Promises to curb ‘pork’
Ex-State Senator Vincent Leibell’s misconduct and sorry political fate underscore the need for controlling use of “member items” in the state legislature in Albany, State Assemblywoman Sandy Galef said today (Dec. 7). Criticizing political “pork,” she promised to introduce new legislation to confront the problem.
Leibell, a Republican often worked closely with Galef, a Democrat, on matters involving their mutual constituency in Putnam County. He pled guilty on Dec. 6 to federal charges of attempted obstruction of a federal grand jury investigating extortion and falsely filing federal tax returns that omitted at least $43,000 of income in cash payments. Elected in November to the post of Putnam County executive, he now faces a possible prison term of up to 13 years and awaits sentencing next March, according to information from federal prosecutors.
“I was shocked and extremely disappointed to hear about these charges and the guilty plea - by a “long-time colleague,” Galef said in a letter to Philipstown.info. “These charges underscore our immediate need to establish criteria for the distribution of member items, something which I have long advocated.” Member items involve legislative discretionary spending. “As public officials, we are public servants and individual corruption stains us all,” said Galef, who represents the 90th New York State Assembly District. “I certainly hope we can learn from this unfortunate situation and better align our standards of operation on member items with the high standards we expect from all public officials.”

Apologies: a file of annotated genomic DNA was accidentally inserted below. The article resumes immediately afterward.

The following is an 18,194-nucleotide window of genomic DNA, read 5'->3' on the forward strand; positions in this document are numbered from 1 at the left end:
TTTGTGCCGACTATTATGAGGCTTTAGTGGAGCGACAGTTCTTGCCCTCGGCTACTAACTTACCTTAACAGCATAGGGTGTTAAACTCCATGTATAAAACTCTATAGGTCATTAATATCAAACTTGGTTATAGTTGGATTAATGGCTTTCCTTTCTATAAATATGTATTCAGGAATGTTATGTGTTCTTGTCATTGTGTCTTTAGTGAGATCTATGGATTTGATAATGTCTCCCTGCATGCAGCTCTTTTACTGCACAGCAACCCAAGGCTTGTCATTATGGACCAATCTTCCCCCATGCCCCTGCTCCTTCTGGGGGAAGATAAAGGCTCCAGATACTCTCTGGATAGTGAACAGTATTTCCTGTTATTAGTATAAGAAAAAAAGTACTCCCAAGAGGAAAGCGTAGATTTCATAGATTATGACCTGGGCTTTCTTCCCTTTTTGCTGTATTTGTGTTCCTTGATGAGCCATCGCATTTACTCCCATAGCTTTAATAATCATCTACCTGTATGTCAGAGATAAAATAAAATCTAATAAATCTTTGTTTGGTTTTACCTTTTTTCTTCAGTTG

According to a Department of Justice statement released on Monday by the United States Attorney’s Office for the Southern District of New York, the Leibell “investigation focused on whether Leibell had demanded and received cash payments from an attorney – who provided legal services to a Putnam County based not-for-profit organization that received millions of dollars in New York State Senate member-item grants that Leibell sponsored as a state senator.”
Galef wrote that “in addition to establishing standards, we must preclude a legislator’s ability to establish a not-for-profit entity using member items or state grants. I will introduce legislation with such a prohibition so that if member items continue to be part of our system, at least we can prevent their abuse.” She said that no new member items were included in the 2010 budget.
The veteran assemblywoman noted that member items have been an issue before in cases of criminal charges against a state senator. “I have always had a problem with our system of legislative pork, and have never taken member items, even when I was criticized for not doing so,” she said, citing her introduction last year of legislation to change the system. “Now is the time to institute these reforms,” she added.